Courtesy of Nucleis

Typical litter of potential chimeras derived from BPES cells injected into C57Bl/6 blastocysts. The "host" blastocysts encode black coat color, while the transplanted embryonic stem cells (ESCs) encode agouti. Occasional mice have black coats and are presumed failures at the blastocyst-engraftment stage. But most offspring have some agouti in their coats. Those that are completely agouti, by multiple criteria, appear to be 100% ESC derived.

Instead of waiting months for a transgenic mouse, you can now get to work in weeks, according to Nucleis, based in Lyon, France http://www.nucleis.com. The company says it can produce a characterized founder expressing a gene of choice 36 days after it receives an order. After the mice are weaned, they can be used directly for experiments.

"The technology results in a high number of chimeras with 100% chimerism and 100% germline transmission with guaranteed transgene expression...


Sarah Bronson first demonstrated Hprt docking in the mid-1990s when she was in Oliver Smithies' group at the University of North Carolina.1 "Hprt was chosen specifically because we expected it to be neutral and permissive," says Bronson, now an assistant professor of cellular and molecular physiology at Pennsylvania State University. Several other groups have since used hprt technology, and Bronson has developed further applications.2

Bronson gave some of her reagents to Alan Peterson, associate professor of neurology at McGill University in Quebec. His group produced 17 lines of transgenic mice to study the promoter of the myelin basic protein gene.3 "But [producing the mice] was nearly as difficult as making knockout mice," Peterson says.

To speed things up, the researchers used C56BL/6 and multiple 129 strains to produce a line of vigorous ESCs. Then they removed most of the hprt locus. The resulting BPES cells (named after people in Peterson's lab) quickly colonized a wild-type blastocyst and populated the resulting mouse with their progeny. "Virtually all of the HAT-resistant clones [which contain a functioning hprt gene] contain the appropriately docked construct and, with BPES cells, most of the chimeras are dominated by the ESC lineage," Peterson says.

Because the hprt locus resides on the X chromosome, expression is the same from generation to generation, Fages says, "So we don't have to go to the F2 generation to get stable expression."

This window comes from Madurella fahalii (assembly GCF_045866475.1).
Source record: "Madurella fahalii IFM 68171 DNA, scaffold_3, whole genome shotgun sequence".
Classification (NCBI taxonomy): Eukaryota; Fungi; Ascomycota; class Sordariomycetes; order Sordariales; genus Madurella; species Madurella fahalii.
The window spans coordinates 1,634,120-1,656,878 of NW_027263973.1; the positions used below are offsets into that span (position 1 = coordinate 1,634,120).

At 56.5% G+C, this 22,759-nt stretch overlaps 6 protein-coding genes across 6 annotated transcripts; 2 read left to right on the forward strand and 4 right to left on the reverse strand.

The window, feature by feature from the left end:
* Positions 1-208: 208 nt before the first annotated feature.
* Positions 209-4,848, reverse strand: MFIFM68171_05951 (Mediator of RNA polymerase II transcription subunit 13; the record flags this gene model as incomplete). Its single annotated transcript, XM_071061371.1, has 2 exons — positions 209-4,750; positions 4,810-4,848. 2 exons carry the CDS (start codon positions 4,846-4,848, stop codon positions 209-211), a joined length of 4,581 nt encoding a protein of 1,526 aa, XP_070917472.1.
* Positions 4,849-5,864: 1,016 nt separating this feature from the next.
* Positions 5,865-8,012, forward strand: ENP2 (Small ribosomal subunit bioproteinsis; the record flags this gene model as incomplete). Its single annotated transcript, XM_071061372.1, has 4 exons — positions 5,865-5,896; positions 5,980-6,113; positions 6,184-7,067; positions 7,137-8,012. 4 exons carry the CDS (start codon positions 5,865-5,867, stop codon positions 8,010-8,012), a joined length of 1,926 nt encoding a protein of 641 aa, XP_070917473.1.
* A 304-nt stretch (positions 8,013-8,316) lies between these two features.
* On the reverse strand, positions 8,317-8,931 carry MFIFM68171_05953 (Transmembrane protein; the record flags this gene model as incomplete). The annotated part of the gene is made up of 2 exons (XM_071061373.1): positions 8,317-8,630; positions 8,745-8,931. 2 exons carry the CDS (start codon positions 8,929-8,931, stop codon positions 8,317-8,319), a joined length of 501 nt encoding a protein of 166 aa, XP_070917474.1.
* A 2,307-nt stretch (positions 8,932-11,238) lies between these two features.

Peterson says his group has taken "a significant number" of constructs from DNA to newborn chimeras in the course of a month. He adds, "The technology has vastly expanded the type of question [s] we can address."

"Alan certainly represents one of the groups that have made good use of the targeting strategy we developed," says Bronson. She notes also that several academic labs have good germline-competent ESC lines with the necessary hprt deletion; however, these are not available commercially.

McGill University is patenting the BPES cells and has licensed the technology to Nucleis. Another French company, ProSkelia, which analyzes the morphology, density, histology, and biochemistry of mouse bones, recently used Speedy Mouse Technology and will soon phenotype founders containing four different transgenes of interest to ProSkelia.

Michael Wiles, director of technical development at the Jackson Laboratory in Bar Harbor, Maine, says he wonders whether the Speedy Mouse's mixed genetic background will result in too much cellular noise. He also expresses skepticism of the company's timeline. "In reality, people are unlikely to use the founders themselves as their experimental animal, because using them as throwaways would seem too expensive." He adds that most labs don't have the capability to quickly and cheaply make new characterized founders from frozen transgenic ESCs.

Despite his reservations, Wiles says the technology seems "pretty good," and he adds that any technology that can produce transgenic mice more rapidly "is definitely a positive thing."

- Linda Sage

Interested in reading more?

Magaizne Cover

Become a Member of

Receive full access to digital editions of The Scientist, as well as TS Digest, feature stories, more than 35 years of archives, and much more!
Already a member?